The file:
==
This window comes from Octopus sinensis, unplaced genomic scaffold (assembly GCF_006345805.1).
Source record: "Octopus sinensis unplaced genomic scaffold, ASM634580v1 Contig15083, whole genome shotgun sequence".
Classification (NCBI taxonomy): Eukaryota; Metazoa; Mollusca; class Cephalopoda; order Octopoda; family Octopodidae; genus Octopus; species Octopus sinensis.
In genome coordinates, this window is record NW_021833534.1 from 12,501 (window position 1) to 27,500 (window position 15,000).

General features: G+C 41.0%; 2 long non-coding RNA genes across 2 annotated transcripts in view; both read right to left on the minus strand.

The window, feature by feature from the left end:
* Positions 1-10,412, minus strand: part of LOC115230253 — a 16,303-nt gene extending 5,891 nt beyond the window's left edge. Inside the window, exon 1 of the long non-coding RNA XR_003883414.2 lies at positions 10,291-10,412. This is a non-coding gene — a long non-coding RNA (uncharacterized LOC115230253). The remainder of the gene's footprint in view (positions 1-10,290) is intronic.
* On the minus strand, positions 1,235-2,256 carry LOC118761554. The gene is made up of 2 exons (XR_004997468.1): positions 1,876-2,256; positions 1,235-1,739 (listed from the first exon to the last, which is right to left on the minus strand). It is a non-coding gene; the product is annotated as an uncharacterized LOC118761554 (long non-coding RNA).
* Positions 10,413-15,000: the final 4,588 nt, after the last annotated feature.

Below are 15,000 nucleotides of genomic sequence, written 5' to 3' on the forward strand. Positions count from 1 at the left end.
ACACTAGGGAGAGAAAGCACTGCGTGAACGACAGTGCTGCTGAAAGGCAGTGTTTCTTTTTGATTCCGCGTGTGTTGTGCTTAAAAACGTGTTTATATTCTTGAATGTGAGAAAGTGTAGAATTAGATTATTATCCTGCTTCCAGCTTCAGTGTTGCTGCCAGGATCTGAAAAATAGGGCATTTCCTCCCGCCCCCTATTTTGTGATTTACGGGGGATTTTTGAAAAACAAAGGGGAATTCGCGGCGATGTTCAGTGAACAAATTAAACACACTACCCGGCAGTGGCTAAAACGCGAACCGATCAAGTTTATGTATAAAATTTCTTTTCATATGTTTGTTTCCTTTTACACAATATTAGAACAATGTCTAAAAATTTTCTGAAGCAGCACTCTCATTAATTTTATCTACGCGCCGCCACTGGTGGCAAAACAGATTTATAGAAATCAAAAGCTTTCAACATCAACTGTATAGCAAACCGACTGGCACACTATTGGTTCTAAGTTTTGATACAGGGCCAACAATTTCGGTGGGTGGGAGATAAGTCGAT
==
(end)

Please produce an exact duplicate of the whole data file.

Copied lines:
This window comes from Octopus sinensis, unplaced genomic scaffold (assembly GCF_006345805.1).
Source record: "Octopus sinensis unplaced genomic scaffold, ASM634580v1 Contig15083, whole genome shotgun sequence".
Classification (NCBI taxonomy): Eukaryota; Metazoa; Mollusca; class Cephalopoda; order Octopoda; family Octopodidae; genus Octopus; species Octopus sinensis.
In genome coordinates, this window is record NW_021833534.1 from 12,501 (window position 1) to 27,500 (window position 15,000).

General features: G+C 41.0%; 2 long non-coding RNA genes across 2 annotated transcripts in view; both read right to left on the minus strand.

The window, feature by feature from the left end:
* Positions 1-10,412, minus strand: part of LOC115230253 — a 16,303-nt gene extending 5,891 nt beyond the window's left edge. Inside the window, exon 1 of the long non-coding RNA XR_003883414.2 lies at positions 10,291-10,412. This is a non-coding gene — a long non-coding RNA (uncharacterized LOC115230253). The remainder of the gene's footprint in view (positions 1-10,290) is intronic.
* On the minus strand, positions 1,235-2,256 carry LOC118761554. The gene is made up of 2 exons (XR_004997468.1): positions 1,876-2,256; positions 1,235-1,739 (listed from the first exon to the last, which is right to left on the minus strand). It is a non-coding gene; the product is annotated as an uncharacterized LOC118761554 (long non-coding RNA).
* Positions 10,413-15,000: the final 4,588 nt, after the last annotated feature.

Below are 15,000 nucleotides of genomic sequence, written 5' to 3' on the forward strand. Positions count from 1 at the left end.
ACACTAGGGAGAGAAAGCACTGCGTGAACGACAGTGCTGCTGAAAGGCAGTGTTTCTTTTTGATTCCGCGTGTGTTGTGCTTAAAAACGTGTTTATATTCTTGAATGTGAGAAAGTGTAGAATTAGATTATTATCCTGCTTCCAGCTTCAGTGTTGCTGCCAGGATCTGAAAAATAGGGCATTTCCTCCCGCCCCCTATTTTGTGATTTACGGGGGATTTTTGAAAAACAAAGGGGAATTCGCGGCGATGTTCAGTGAACAAATTAAACACACTACCCGGCAGTGGCTAAAACGCGAACCGATCAAGTTTATGTATAAAATTTCTTTTCATATGTTTGTTTCCTTTTACACAATATTAGAACAATGTCTAAAAATTTTCTGAAGCAGCACTCTCATTAATTTTATCTACGCGCCGCCACTGGTGGCAAAACAGATTTATAGAAATCAAAAGCTTTCAACATCAACTGTATAGCAAACCGACTGGCACACTATTGGTTCTAAGTTTTGATACAGGGCCAACAATTTCGGTGGGTGGGAGATAAGTCGAT